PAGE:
Winter 2010
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Managing Food Allergies and Asthma

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As the holidays come to a close, many Americans have spent the month between Thanksgiving and Christmas indulging in their favorite foods. However, for kids with food allergies, eating whatever they want can lead to severe life-threatening reactions. And, if your kids have asthma, the food allergies may also lead to asthma attacks.

According to the American Academy of Asthma Allergy & Immunology, the most common food allergens are the proteins in cow's milk, eggs, peanuts, wheat, soy, fish and tree nuts. Food preservatives such as sulfites can also trigger an asthma attack. Sulfites are commonly found in dried fruit, wine and other processed foods.

Symptoms of food allergies commonly include rash, hives, nausea, vomiting and diarrhea. If food allergies trigger asthma attacks, your kids may also experience coughing, wheezing, shortness of breath and chest tightness. If these symptoms are not treated quickly, then anaphylaxis (swelling of the throat and cutting off of the airway) may occur. Anaphylaxis is a severe life-threatening condition.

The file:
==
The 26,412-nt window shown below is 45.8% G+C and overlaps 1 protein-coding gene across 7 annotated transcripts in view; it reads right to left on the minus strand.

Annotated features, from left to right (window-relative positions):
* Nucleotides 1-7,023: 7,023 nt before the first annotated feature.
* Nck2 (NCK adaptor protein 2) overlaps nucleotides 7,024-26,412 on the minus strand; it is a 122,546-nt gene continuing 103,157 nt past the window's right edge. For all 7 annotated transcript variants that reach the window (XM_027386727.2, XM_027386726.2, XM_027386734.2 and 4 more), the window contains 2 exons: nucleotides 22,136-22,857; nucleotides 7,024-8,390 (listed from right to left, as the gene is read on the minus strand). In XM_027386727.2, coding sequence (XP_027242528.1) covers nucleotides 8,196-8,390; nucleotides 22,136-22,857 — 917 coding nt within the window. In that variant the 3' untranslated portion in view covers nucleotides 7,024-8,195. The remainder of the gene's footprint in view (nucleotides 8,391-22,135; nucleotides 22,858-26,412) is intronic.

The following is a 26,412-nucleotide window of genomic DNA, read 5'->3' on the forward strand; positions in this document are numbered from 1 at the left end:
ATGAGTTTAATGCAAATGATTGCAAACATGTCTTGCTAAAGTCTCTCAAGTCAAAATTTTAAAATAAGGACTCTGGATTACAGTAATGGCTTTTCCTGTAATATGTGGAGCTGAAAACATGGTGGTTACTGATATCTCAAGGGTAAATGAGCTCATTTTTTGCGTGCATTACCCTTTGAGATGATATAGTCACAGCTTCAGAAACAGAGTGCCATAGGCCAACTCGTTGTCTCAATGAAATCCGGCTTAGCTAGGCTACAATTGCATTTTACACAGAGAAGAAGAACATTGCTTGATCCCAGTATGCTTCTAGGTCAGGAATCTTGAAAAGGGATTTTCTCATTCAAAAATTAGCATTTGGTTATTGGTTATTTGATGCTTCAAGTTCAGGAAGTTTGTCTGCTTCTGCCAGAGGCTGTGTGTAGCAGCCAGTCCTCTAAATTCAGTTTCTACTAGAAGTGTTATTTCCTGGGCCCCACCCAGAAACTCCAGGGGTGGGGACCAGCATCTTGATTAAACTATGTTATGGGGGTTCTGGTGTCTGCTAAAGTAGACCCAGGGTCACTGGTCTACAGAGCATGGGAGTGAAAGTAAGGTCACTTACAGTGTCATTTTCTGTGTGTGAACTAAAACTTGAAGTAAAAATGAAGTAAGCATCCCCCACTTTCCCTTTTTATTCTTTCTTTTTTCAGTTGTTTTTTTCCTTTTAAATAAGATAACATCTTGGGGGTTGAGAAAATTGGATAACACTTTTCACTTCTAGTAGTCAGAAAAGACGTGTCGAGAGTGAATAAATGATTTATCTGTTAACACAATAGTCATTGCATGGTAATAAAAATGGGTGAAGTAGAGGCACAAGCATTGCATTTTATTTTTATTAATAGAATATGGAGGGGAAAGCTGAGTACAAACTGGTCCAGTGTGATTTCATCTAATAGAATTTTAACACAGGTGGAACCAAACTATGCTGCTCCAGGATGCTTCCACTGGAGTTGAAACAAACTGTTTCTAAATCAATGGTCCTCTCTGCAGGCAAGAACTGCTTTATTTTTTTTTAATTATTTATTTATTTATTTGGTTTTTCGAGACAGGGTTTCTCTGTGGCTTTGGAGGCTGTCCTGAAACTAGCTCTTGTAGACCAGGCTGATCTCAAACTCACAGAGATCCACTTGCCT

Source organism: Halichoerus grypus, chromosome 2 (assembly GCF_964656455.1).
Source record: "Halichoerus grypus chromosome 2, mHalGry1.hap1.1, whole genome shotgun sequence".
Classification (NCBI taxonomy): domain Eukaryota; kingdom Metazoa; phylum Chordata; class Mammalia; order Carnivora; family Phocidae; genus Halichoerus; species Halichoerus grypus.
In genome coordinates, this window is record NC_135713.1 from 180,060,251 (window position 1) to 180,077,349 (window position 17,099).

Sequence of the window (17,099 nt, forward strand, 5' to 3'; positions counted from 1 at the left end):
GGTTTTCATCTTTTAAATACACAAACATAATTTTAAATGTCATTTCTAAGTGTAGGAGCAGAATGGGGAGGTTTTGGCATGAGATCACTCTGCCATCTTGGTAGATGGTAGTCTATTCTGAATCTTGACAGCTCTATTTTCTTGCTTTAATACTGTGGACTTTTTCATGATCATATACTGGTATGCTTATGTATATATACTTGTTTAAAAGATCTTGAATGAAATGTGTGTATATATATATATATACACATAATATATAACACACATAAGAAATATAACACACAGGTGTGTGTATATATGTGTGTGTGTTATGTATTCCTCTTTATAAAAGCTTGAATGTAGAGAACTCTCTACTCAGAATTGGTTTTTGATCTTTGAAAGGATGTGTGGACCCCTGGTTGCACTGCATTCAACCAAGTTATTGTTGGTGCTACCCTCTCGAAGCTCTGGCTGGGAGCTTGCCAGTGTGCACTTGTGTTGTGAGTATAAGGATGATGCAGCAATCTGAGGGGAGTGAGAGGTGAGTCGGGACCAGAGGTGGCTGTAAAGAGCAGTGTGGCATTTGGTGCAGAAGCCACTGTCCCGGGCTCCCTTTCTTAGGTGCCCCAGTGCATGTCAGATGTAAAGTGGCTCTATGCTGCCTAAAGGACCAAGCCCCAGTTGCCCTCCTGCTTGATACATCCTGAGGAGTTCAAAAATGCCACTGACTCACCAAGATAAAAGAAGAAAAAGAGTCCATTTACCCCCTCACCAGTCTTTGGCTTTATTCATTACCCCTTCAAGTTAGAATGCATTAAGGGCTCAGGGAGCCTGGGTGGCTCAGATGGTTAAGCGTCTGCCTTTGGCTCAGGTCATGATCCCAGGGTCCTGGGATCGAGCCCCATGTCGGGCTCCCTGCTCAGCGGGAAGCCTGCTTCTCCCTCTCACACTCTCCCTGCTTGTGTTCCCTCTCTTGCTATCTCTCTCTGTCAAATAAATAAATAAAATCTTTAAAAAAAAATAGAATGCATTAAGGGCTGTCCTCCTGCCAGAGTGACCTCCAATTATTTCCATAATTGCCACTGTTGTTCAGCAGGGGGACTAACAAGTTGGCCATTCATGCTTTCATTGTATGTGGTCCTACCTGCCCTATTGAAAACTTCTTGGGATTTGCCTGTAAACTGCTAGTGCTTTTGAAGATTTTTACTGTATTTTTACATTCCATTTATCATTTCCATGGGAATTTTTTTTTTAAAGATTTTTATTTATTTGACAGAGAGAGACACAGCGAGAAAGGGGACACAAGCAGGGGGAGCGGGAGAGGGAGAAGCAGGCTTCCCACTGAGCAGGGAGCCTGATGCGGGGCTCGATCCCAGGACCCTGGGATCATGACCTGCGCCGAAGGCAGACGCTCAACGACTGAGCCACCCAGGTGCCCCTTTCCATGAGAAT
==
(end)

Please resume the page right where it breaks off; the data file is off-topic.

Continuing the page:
It is important to know that asthma symptoms and early symptoms of anaphylaxis can be very similar. Begin treatment immediately if you notice that your kids are having any of these symptoms. Children should follow doctor's instructions for taking asthma medications and epinephrine. Don't hesitate to call for emergency assistance if needed.

If you suspect your kids have food allergies, you should discuss your concerns with their doctor. Allergy skin tests can be performed to determine which foods they may be allergic to. If they do, in fact, have food allergies, try to avoid coming into contact with these foods. To help avoid food triggers, read labels and ask how foods are prepared.

Their doctor may also administer allergy shots, called immunotherapy. Immunotherapy helps to protect their immune systems from overreacting to certain triggers. You can discuss immunotherapy with the doctor to determine if they are good candidates for these allergy shots.

Don't let food allergies ruin the holidays. Be aware of the foods your kids are allergic to and let them indulge in the ones that do not contain any of their food allergies. Also remind them to play it safe by having their asthma medications and epinephrine with them at all times.

For more information about food allergies and asthma, please contact the Seton Asthma Center at (512) 324-3320.

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Good Health for Kids is produced by Dell Children's Medical Center of Central Texas.